Serena Williams, unquestionably one of the greatest female tennis players of all time, wears the same pair of socks throughout an entire tournament. She ties her shoes a specific way, and she bounces the ball exactly five times before her first serve and twice before her second. Canadian hockey legend Wayne Gretzky always shot his first shot in warm-ups wide to the right of the net. He drank a Diet Coke, a glass of ice water, a Gatorade, and another Diet Coke before every game, in that order. Finally, he would apply baby powder to the end of his stick before stepping on the ice. Many great athletes have a surplus of seemingly outrageous superstitions and pre-game rituals. For some athletes, the rituals are much less extensive, but even so, many of these athletes feel that these rituals and superstitions, if not done, will significantly affect their game.
I spoke to some of our Varsity Blues athletes about their own superstitions and pre-game rituals and came across some practices that would give Gretzky competition.
Second-year Varsity Blues women’s soccer goalkeeper Vanna Staggolis took me through her pre-game routine. She explained that before every match, she puts her right cleat on before her left and repeats the practice for her gloves.
“It’s just the way I’ve always done it ever since I can remember,” Staggolis said. “I feel like I’ll suffer the consequences if I were to rearrange the order.”
She continued to explain that before the first whistle is blown, she will jump and touch the crossbar of her net. “This just gets me fired up and ready to face whatever I’m up against,” she said.
Laura Krkachovski, fifth-year defender and captain of the women’s soccer team, explained that she unties and then re-ties her shoes three or four times throughout the game. This happens once before warm-up, a second time before she steps out for the starting lineup, a third before the huddle, and finally at half time. When asked what might happen if she forgot any one of the ties, her eyes widened. Laughing, she said, “It’s in my head… I have to.”
Why mess with a good thing? Those are exactly the sentiments of men’s soccer players Devon Bowyer and Nikola Stakic. With the team currently in second place and with only one loss, we can safely say that this is a talented group of athletes — but is there something more to this team’s’ success?
Fifth-year defender and co-captain Bowyer described what he feels has contributed to some of his success. Before the start of each game, he has a special handshake that he does with his teammate and fellow defender David Colelli. After the handshake, he says a prayer that he explained started in his first year playing with the Blues.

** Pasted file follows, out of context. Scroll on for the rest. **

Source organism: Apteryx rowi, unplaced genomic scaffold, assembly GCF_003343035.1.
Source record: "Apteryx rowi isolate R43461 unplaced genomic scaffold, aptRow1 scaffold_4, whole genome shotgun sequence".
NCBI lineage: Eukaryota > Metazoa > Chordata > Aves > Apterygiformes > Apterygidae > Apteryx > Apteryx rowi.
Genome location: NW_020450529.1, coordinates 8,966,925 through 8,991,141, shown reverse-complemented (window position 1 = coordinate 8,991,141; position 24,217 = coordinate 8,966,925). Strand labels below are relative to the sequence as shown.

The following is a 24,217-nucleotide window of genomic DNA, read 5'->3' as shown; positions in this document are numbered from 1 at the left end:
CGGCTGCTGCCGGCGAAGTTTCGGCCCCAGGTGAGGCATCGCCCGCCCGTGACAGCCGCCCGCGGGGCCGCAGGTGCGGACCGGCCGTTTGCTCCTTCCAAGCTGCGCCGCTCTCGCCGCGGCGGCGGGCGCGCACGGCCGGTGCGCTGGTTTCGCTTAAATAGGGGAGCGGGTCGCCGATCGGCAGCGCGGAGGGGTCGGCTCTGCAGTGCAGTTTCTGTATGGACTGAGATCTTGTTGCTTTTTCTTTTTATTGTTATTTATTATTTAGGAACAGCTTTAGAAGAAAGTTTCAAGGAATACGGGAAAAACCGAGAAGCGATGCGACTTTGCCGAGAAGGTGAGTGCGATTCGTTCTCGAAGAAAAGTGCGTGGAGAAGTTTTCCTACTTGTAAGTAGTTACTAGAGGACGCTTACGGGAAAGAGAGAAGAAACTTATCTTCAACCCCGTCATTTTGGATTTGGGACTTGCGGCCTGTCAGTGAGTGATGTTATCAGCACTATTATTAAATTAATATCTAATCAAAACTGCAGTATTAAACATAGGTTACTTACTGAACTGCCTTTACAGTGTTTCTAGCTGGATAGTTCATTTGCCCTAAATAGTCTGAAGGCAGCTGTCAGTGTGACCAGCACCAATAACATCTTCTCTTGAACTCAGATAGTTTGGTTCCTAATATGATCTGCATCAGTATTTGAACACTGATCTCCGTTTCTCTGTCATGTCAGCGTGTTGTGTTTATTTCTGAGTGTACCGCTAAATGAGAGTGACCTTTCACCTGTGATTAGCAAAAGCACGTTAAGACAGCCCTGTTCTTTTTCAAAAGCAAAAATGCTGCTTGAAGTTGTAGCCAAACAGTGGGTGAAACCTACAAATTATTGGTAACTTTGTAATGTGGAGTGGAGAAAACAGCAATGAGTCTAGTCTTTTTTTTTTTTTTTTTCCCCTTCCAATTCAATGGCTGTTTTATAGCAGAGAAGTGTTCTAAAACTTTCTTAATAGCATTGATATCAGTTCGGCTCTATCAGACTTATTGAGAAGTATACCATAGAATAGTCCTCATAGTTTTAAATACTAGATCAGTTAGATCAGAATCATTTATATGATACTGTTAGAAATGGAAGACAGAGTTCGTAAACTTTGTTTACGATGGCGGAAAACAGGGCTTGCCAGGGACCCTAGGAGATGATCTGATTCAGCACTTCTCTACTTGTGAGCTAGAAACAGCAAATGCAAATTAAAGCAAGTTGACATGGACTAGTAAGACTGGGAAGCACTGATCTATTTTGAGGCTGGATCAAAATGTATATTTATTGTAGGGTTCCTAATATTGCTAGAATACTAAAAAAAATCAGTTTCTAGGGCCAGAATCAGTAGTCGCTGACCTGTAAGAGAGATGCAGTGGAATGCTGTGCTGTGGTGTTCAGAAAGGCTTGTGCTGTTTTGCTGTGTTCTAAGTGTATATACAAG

His teammate and second-year centre back Stakic explained that, before each game, he eats two pieces of toast with breaded chicken, salad with tomatoes, and feta cheese and always one red gala apple. Stakic also said that he showers before every game, saying, “I feel like if you feel good and you look good, than you play good.”
We asked Stakic what he thinks would happen if he were to miss or forget one of these rituals. He said, “It just gets into my head and I feel like I’m not in the right mindset to play because I’ve been doing it for so long, so I have to do it.” Finally, before the start of the game, he sprints from his centre back position to the top of the 18-yard box and jumps for a header. He then does three hops on the goal-line before he is ready to play.
According to a research study from 2010 by Lysann Damisch, Barara Stoberock, and Thomas Mussweiler, superstitions and rituals can actually bolster performance. Even though most superstitions and rituals may seem completely irrational and unconnected to performance, athletes rely on them for a sense of control over the outcomes of the competition and their own performance.
Athletes condition themselves to believe that objects or behaviours that have no rational influence on their success have a tremendous impact on their performance.
So, back to the question of whether superstitions and pre-game rituals actually do improve performance: some might be surprised to know that evidence shows that superstitions do, in fact, enhance performance by increasing confidence and self-efficacy.
Having a lucky charm or superstition results in athletes setting higher goals and increases their belief in their own ability, resulting in improved performance. In more direct terms, it is the psychological benefit of the superstition or ritual that improves performance, not the object or ritual itself.
So go ahead and carry a rabbit’s foot, wear your lucky headband, and never wash your winning jersey because, in the end, it may just work.
Tags: Varsity Blues